Here, a single bit of data may be represented in the printed tag by an arbitrary printed shape. The smallest shape is a single printed dot, while the largest shape is theoretically the whole tag itself. For example, a macrodot comprised of many printed dots in both dimensions.
An ideal generic tag definition structure allows the generation of an arbitrary printed shape from each bit of data.
Given an original number of bits of data, and the desire to place those bits into a printed tag for subsequent retrieval via a reading/scanning mechanism, the original number of bits can either be placed directly into the tag, or they can be redundacy-encoded in some way. The exact form of redundancy-encoding will depend on the tag format.
The placement of data bits within the data area of the tag is directly related to the rendundancy mechanism employed in the encoding scheme. Data bits may be placed together in 2D so that burst errors are averaged out over the tag data, thus typically being correctable. For example, all the bits of Reed-Solomon codewords would be spread out over the entire tag data area to minimize the potential effect of a burst error.
Since the data encoding scheme and shape and size of the tag data area are closely linked, it is desirable to have a generic tag format structure. This allows the same data structure and rendering embodiment to be used to render a variety of tag formats.
The Tag Format Structure (TFS) of the present invention is a dot based data package template. It allows the definition of an arbitrary shaped data package composed of dots and the definition of how the data itself is stored as dots within the data package. The TFS is optimised so that the tag can be rendered in real time. The TFS contains an entry for each dot position within the tag's bounding box. Each entry specifies whether the dot is part of the constant background patterns, which typically includes a constant position detection pattern, or part of the tag's data component.
The TFS is similar to a bitmap in that it contains one entry for each dot position within a bounding box of the tag. The TFS therefore has TagHeight×TagWidth entries, where TagWidth matches the size of the bounding box for the tag in the line dimension, and TagHeight matches the size of the bounding box for the tag in the dot dimension. A single line of TFS entries for a tag is called the tag line structure.
The TFS has the following parameters associated with it: TagWidth is the width of the bounding box (in dots) for the tag; TagHeight is the height of the bounding box (in dots) for the tag; Entry Width is number of bits in each entry of the TFS (minimum 2); NumTagDataBits is the number of data bits associated with each tag (minimum 0).
To encode a specific tag instance, the data to be inserted into the tag needs to be supplied: TagData is an array of NumTagDataBits bits containing the actual data to be stored in the tag data area. These bits have preferably already been redundancy encoded according to the tag encoding scheme.
Each entry in the TFS is interpreted according to the low order bit (bit 0): If bit 0 is clear (=0), then the output dot for this entry is part of the constant back-ground pattern. The dot value itself comes from bit 1. If bit 1=0, the output is 0, and if bit 1=1, then the output value=1. If bit 0 is set (=1), then the output dot for this entry comes from the TagData array. The remaining bits of the entry (bits 1 to NumTagDataBits-1) contain the address of the TagData bits that are to be used.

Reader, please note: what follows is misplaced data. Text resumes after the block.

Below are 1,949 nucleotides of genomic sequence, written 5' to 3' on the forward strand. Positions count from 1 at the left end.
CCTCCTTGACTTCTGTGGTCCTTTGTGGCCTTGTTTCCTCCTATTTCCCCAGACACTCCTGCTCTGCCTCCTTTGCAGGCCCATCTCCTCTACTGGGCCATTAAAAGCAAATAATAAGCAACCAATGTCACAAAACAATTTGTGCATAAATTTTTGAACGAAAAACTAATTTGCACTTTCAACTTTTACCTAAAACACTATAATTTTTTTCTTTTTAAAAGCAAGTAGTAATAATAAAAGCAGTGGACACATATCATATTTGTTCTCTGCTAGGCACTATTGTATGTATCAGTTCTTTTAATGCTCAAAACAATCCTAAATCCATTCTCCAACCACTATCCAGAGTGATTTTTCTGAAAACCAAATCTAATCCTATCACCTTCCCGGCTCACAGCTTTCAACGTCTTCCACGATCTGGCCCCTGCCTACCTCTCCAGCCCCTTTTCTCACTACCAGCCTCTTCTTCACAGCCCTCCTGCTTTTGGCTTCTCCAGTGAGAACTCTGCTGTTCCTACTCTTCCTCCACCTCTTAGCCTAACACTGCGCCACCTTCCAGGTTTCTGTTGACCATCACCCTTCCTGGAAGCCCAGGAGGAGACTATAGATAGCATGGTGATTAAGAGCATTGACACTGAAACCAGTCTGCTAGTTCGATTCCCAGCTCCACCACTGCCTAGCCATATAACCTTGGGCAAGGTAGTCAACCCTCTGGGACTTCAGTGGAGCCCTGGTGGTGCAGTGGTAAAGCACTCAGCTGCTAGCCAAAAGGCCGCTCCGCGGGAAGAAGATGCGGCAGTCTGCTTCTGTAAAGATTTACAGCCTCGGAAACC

Each entry in the TFS is interpreted independently, and has no reliance on state information. This is important so that random access to the entries is possible, which may be necessary if multiple rendering engines are processing different parts of a page (e.g., a tag may be split across two or more rendering engines).
If the size of the printed dots are too small, the tag can be scaled in one of several ways. The tag itself may be scaled by N dots in each dimension, which increases the number of entries in the TFS. Alternatively, the output from the TFS generator can be scaled up by standard bitmap scaling techniques--for example, by pixel replication or averaging of supersamples.
For example, if the original TFS was 21×21 entries, and the scaling were a simple 2×2 dots for each of the original dots, the TFS could be increased to be 42×42. To generate the new TFS from the old, each entry across each line of the TFS would be repeated, and then each line of the TFS would be repeated. The net number of entries would be increased fourfold (2×2).
The TFS allows the creation of macrodots instead of simple scaling. With reference to FIG. 7 and the simple example of a 3×3 dot tag depicted therein, a physically large printed form of the tag may be desired, where, for example, each of the original dots may be represented by 7×7 printed dots. If replication by 7 is performed in each dimension of the original TFS (either by increasing the size of the TFS by 7 in each dimension or by placing a scale-up on the output of the tag generator output), 9 sets of 7×7 square blocks would be produced. Instead, each of the original dots in the TFS may be replaced by a 7×7 dot definition of a rounded dot. FIG. 8 shows the results.
Consequently, the higher the resolution of the TFS the more printed dots can be printed for each macrodot, where a macrodot represents a single data bit of the tag. The more dots that are available to produce a macrodot, the more complex the pattern of the macrodot can be. For example, FIG. 4 shows the Netpage tag structure rendered such that the data bits are represented by an average of 8 dots×8 dots (at 1600 dpi), but the actual structure of a dot is not square in shape. This allows the Netpage tag to be subsequently read at any orientation.
A very simple example is shown by the 9 dot tag of FIG. 7. There is a 3 dot constant background pattern to aid locating the tag, and the remaining 6 dots are used for data. This means that we can store 6 bits of data in the tag.